Spring is renewal time. We reconnect with so much that has left us over the winter months: our gardens, the leaves on the trees lining our street, the open waters that we canoe or kayak, warm breezes, robins and cardinals singing in the morning, the first chirps of crickets in the gray dusk […]
I pinpoint my first flash of place-consciousness to a day when I was in elementary school while growing up in Rockford, Illinois. I don’t remember precisely how old I was, but it was somewhere between eight and twelve. I also don’t remember what I was doing, but I vividly recall the epiphany–that my entire world […]
Change is coming to downtown Iowa City. Since the “21” referendum last fall, this mantra has been chanted incessantly by people from all sides of the issue. For better or worse, change has already come to downtown Iowa City, with the closure of several bars. Honestly, I don’t want to enter the mainstream of the […]
Congratulations to Little Village on its 100th issue! February is a wonderful month to celebrate this milestone. Here in the middle lands, most people moan and groan about February. Shoveling more snow, chipping more ice, wrapping up for another foray into a sub-zero morning–“Enough!” is the cry heard round the Heartland from Columbus to Wichita, […]
Bad eyesight and new reading glasses. Just another step along the way of middle age? Yes, but last month, they also sparked in me some new thoughts on place. I’m of a largely geographic bent when it comes to place. That is, I believe a large part of “place” is what’s “out there.” When I […]
“Home for the Holidays.” “I’ll Be Home for Christmas.” It’s that time of year when the return home defines the season for many people. Songs, movies and TV specials during the holiday season relentlessly emphasize homecoming, for both comedic and dramatic effect. And our highways and airports testify to the culture’s real-life enactment of this […]
One of the problems we have in modern, globalized, industrialized society is that we often fail to understand, acknowledge or care about the consequences of what we do. If we really, truly cared about the environment, we would calculate the damage we inflict upon the Earth every time we start up a car or airplane, turn on a computer, throw away Styrofoam, etc.
In early August, my family and I returned from our annual sojourn to the Minnesota North Woods. Our experience this year dramatically illustrated to me that the two major ingredients of a sense of place are food and sex.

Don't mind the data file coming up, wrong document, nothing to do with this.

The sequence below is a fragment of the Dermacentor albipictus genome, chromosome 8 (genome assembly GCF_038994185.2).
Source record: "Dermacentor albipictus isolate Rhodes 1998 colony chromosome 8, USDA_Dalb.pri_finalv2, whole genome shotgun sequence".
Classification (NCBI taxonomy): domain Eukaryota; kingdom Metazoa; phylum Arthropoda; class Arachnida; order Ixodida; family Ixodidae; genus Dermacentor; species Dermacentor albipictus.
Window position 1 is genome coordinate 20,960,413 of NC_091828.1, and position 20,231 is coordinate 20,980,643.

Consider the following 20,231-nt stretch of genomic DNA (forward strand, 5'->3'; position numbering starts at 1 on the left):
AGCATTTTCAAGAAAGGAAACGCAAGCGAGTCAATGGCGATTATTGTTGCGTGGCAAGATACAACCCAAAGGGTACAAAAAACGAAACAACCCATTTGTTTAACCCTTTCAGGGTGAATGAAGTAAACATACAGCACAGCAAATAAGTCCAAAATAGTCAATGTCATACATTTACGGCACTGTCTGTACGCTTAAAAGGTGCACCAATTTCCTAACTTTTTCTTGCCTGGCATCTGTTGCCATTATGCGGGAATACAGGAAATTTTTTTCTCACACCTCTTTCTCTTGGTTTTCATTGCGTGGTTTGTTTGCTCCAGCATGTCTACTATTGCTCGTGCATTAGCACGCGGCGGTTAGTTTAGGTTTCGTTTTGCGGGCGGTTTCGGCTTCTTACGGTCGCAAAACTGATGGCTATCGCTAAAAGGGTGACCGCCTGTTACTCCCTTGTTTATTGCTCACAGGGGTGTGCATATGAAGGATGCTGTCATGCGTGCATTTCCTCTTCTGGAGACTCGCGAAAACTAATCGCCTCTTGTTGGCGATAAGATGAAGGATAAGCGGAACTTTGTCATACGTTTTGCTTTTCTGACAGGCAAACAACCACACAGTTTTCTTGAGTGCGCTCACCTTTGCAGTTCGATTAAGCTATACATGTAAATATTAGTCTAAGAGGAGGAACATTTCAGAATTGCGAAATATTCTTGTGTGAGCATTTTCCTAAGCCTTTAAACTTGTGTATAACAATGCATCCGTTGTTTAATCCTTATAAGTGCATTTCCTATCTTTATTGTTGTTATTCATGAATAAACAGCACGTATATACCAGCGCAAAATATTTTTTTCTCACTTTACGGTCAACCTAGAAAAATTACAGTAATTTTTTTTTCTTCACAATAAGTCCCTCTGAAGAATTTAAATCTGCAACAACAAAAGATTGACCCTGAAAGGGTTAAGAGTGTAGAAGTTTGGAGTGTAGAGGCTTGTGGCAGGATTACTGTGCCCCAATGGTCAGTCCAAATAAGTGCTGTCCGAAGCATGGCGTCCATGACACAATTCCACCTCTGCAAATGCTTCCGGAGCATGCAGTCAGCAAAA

Kudos to Mark Ginsberg and Marc Moen for putting pianos out in our public downtown walkways a la the “Play Me, I’m Yours” initiative in New York City and elsewhere. Now, anyone can share their musical talents, big or small, with everyone else. This is the truest definition of “public art,” and I hope we […]
In the raging underage/binge drinking debate in Iowa City, a couple of familiar refrains keep singing: “You can’t change the drinking culture,” and “Downtown Iowa City’s economy will collapse,” the latter with various subpoints (the downtown economy is heavily bar-dependent, so there will be mass vacant storefronts, many jobs will be lost, tax revenue will plummet, etc., etc.). These talking points are repeated ad infinitum by many, but especially the student population. Underlying both of these arguments is a fundamental belief that things cannot change from their current state. The universe always tells us that nothing is further from the truth.
It’s a beautiful early spring Saturday, the day before Easter, in fact. The temperature will probably see 70 today, an early gift of the summer to come. The sunshine on my neck is warm, a feeling I’ve missed for many months. As Christians prepare to celebrate the breath of a resurrected spirit promising new life, and as Jews celebrate their people’s new breath of freedom, I work at my personal offices of spring, trying to breathe new air–and re-borning life–into the ground of my home. […]
UR Here: March 2010 – Eastern Iowans nervously watched the snow pile up in their yards and fields this winter. While we did not threaten any records, the memory of 2008 lingers like the shadow pain of a broken bone recently healed. Indeed, the news outlets are running stories that tell us forecasters are worried […]